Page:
If I go ahead and splurge on a vetrolaser, (the female says if I buy a laser she's buying a puppy... sounds fair to me hahaha), is the vetrolaser enough or are the acupunture laser and 6 light laser necessary too?

And it says to keep it away from the thyroid. I have some nasty costochondritis that flares up from time to time, and occasional neck pain, how far do you have to keep it from your thyroid?

In your practice, do you think it works better than ultrasound or any other alternative?

Garrett Smith
10-26-2010, 06:19 AM
The Vetrolaser is enough for most things that a layperson (ie. not educated in acupuncture) would need. I'm not experienced with their 6-light laser.

If you want to treat your neck, simply treat it from the posterior side, not from the front. Don't treat directly over the thyroid from the front.

I don't use ultrasound. For most things, I think US is a waste of time.

Jarod Barker
10-26-2010, 08:37 AM
Cool, thanks doc! I think I may go ahead and get one of these. Seems like a smart investment. I'd imagine a quality laser will last for years.

Frank Needham
10-30-2010, 04:39 PM
Yesterday was my second visit and of course the Chiro wanted to know if the CL improved things any. All I could say was it is too early to tell. Your mind plays tricks on you when you want to believe something is going to happen so even though the injury does feel a bit better it may not be from the CL but instead just staying off it. I'll give it 3-4 weeks of CL visits and then do a test run, maybe a tough hike or something like that to see how it feels after. Oh yeah, here's the CL this office uses: http://www.microlightcorp.com/products/ Pretty pricey stuff. If it does indeed work though I guess the $$ is worth it.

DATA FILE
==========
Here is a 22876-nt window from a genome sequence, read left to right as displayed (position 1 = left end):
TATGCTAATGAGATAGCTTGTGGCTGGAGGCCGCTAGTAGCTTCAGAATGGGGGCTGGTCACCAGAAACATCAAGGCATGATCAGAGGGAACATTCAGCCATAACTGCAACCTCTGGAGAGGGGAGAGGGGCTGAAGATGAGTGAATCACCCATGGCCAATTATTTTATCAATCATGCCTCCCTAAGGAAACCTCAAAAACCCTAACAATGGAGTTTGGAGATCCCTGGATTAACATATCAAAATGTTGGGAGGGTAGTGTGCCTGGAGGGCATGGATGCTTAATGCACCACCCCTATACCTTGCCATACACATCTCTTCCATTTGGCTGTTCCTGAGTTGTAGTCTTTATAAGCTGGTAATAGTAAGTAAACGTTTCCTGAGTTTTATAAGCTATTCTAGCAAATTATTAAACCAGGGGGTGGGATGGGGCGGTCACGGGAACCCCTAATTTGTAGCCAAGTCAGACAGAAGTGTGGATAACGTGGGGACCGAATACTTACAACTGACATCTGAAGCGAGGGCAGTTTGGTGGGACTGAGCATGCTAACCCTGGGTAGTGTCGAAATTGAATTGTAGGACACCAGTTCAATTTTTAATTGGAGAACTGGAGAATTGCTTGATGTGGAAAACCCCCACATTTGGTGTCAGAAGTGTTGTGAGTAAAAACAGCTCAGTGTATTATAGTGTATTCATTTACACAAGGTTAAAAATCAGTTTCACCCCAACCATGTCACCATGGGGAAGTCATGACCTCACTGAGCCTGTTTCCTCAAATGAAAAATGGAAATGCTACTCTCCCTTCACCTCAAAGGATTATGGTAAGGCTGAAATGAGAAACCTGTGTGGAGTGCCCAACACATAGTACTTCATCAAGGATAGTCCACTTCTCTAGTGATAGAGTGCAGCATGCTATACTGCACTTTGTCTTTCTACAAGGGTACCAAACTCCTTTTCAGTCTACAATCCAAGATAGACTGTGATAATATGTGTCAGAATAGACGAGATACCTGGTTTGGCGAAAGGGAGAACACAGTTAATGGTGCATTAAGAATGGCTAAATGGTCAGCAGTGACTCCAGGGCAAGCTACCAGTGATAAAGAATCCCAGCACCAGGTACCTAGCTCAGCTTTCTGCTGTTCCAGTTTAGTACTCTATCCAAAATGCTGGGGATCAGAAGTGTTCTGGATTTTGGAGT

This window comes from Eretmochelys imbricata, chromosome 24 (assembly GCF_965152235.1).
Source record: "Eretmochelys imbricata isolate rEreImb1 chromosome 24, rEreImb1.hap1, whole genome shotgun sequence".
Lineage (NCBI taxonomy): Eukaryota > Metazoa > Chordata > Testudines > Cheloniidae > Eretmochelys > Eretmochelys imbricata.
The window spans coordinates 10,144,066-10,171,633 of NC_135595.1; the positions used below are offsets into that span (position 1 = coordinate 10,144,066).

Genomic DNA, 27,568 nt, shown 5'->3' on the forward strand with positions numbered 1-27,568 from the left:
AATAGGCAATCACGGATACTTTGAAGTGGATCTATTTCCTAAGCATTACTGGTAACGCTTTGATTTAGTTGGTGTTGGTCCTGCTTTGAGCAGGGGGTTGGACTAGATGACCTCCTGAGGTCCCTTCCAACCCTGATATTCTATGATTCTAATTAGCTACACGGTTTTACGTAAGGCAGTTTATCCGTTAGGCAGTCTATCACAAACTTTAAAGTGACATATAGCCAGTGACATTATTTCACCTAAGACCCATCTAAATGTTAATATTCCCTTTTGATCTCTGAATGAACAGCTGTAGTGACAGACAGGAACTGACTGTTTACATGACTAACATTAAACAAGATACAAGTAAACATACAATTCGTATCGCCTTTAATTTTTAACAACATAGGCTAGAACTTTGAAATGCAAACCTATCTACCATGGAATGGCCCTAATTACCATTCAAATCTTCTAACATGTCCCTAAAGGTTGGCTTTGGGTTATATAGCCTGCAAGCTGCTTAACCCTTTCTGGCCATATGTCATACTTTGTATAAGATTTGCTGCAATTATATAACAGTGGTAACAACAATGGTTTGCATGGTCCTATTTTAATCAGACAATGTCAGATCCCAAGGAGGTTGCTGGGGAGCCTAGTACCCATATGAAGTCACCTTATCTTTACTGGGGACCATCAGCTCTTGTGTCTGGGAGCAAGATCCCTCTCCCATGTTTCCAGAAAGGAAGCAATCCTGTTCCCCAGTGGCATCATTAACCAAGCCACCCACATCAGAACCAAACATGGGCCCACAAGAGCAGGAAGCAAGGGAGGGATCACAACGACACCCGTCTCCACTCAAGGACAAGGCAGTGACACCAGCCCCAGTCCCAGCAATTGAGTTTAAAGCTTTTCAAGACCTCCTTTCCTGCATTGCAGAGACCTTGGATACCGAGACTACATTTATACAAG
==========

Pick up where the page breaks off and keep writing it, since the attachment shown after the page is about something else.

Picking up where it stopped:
Jarod Barker
10-30-2010, 10:14 PM
Yesterday was my second visit and of course the Chiro wanted to know if the CL improved things any. All I could say was it is too early to tell. Your mind plays tricks on you when you want to believe something is going to happen so even though the injury does feel a bit better it may not be from the CL but instead just staying off it. I'll give it 3-4 weeks of CL visits and then do a test run, maybe a tough hike or something like that to see how it feels after. Oh yeah, here's the CL this office uses: http://www.microlightcorp.com/products/ Pretty pricey stuff. If it does indeed work though I guess the $$ is worth it.

Wow, that is expensive!

Garrett Smith
10-31-2010, 06:44 AM
Yesterday was my second visit and of course the Chiro wanted to know if the CL improved things any. All I could say was it is too early to tell. Your mind plays tricks on you when you want to believe something is going to happen so even though the injury does feel a bit better it may not be from the CL but instead just staying off it. I'll give it 3-4 weeks of CL visits and then do a test run, maybe a tough hike or something like that to see how it feels after. Oh yeah, here's the CL this office uses: http://www.microlightcorp.com/products/ Pretty pricey stuff. If it does indeed work though I guess the $$ is worth it.

The Microlight is extremely expensive for what one gets. FYI, the Vetrolaser's design is based on the Microlight...